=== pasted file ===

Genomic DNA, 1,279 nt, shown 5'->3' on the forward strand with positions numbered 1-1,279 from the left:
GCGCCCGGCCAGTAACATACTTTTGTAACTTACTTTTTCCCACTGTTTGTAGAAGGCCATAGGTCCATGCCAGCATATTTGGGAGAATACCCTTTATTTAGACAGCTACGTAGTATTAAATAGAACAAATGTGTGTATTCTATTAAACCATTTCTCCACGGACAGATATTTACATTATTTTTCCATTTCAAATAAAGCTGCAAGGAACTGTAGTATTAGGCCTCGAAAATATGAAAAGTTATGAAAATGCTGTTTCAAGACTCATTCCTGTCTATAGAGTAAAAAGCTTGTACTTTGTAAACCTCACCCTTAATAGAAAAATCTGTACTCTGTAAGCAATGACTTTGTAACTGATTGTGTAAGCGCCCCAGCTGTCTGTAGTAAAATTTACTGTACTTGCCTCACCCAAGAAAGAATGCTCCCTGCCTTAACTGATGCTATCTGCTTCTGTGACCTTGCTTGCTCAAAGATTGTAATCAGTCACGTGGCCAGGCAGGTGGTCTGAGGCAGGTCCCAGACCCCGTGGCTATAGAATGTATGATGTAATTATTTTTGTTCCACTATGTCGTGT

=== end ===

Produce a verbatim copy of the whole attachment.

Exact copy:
Genomic DNA, 1,279 nt, shown 5'->3' on the forward strand with positions numbered 1-1,279 from the left:
GCGCCCGGCCAGTAACATACTTTTGTAACTTACTTTTTCCCACTGTTTGTAGAAGGCCATAGGTCCATGCCAGCATATTTGGGAGAATACCCTTTATTTAGACAGCTACGTAGTATTAAATAGAACAAATGTGTGTATTCTATTAAACCATTTCTCCACGGACAGATATTTACATTATTTTTCCATTTCAAATAAAGCTGCAAGGAACTGTAGTATTAGGCCTCGAAAATATGAAAAGTTATGAAAATGCTGTTTCAAGACTCATTCCTGTCTATAGAGTAAAAAGCTTGTACTTTGTAAACCTCACCCTTAATAGAAAAATCTGTACTCTGTAAGCAATGACTTTGTAACTGATTGTGTAAGCGCCCCAGCTGTCTGTAGTAAAATTTACTGTACTTGCCTCACCCAAGAAAGAATGCTCCCTGCCTTAACTGATGCTATCTGCTTCTGTGACCTTGCTTGCTCAAAGATTGTAATCAGTCACGTGGCCAGGCAGGTGGTCTGAGGCAGGTCCCAGACCCCGTGGCTATAGAATGTATGATGTAATTATTTTTGTTCCACTATGTCGTGT